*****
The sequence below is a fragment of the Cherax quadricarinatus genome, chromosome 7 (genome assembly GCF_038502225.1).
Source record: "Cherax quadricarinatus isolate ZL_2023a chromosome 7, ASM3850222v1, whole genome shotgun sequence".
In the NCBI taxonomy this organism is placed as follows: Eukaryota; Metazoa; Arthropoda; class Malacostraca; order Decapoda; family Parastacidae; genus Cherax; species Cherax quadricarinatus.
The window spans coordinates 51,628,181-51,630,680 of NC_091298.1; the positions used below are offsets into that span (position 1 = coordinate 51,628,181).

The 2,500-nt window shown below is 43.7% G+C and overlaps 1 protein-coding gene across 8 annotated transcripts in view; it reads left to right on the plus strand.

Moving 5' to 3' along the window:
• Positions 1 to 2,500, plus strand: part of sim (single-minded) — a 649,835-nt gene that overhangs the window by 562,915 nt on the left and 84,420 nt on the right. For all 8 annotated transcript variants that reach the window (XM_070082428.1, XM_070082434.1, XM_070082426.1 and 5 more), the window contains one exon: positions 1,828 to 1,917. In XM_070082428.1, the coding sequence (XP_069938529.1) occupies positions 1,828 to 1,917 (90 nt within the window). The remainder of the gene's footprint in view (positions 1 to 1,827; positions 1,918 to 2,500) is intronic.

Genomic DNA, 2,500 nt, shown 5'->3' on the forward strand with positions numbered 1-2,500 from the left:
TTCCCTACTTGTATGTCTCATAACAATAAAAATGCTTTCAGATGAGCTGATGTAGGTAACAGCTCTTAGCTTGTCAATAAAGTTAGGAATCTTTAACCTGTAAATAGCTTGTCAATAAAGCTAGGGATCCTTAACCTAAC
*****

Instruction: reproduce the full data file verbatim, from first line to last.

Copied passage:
The sequence below is a fragment of the Cherax quadricarinatus genome, chromosome 7 (genome assembly GCF_038502225.1).
Source record: "Cherax quadricarinatus isolate ZL_2023a chromosome 7, ASM3850222v1, whole genome shotgun sequence".
In the NCBI taxonomy this organism is placed as follows: Eukaryota; Metazoa; Arthropoda; class Malacostraca; order Decapoda; family Parastacidae; genus Cherax; species Cherax quadricarinatus.
The window spans coordinates 51,628,181-51,630,680 of NC_091298.1; the positions used below are offsets into that span (position 1 = coordinate 51,628,181).

The 2,500-nt window shown below is 43.7% G+C and overlaps 1 protein-coding gene across 8 annotated transcripts in view; it reads left to right on the plus strand.

Moving 5' to 3' along the window:
• Positions 1 to 2,500, plus strand: part of sim (single-minded) — a 649,835-nt gene that overhangs the window by 562,915 nt on the left and 84,420 nt on the right. For all 8 annotated transcript variants that reach the window (XM_070082428.1, XM_070082434.1, XM_070082426.1 and 5 more), the window contains one exon: positions 1,828 to 1,917. In XM_070082428.1, the coding sequence (XP_069938529.1) occupies positions 1,828 to 1,917 (90 nt within the window). The remainder of the gene's footprint in view (positions 1 to 1,827; positions 1,918 to 2,500) is intronic.

Genomic DNA, 2,500 nt, shown 5'->3' on the forward strand with positions numbered 1-2,500 from the left:
TTCCCTACTTGTATGTCTCATAACAATAAAAATGCTTTCAGATGAGCTGATGTAGGTAACAGCTCTTAGCTTGTCAATAAAGTTAGGAATCTTTAACCTGTAAATAGCTTGTCAATAAAGCTAGGGATCCTTAACCTAAC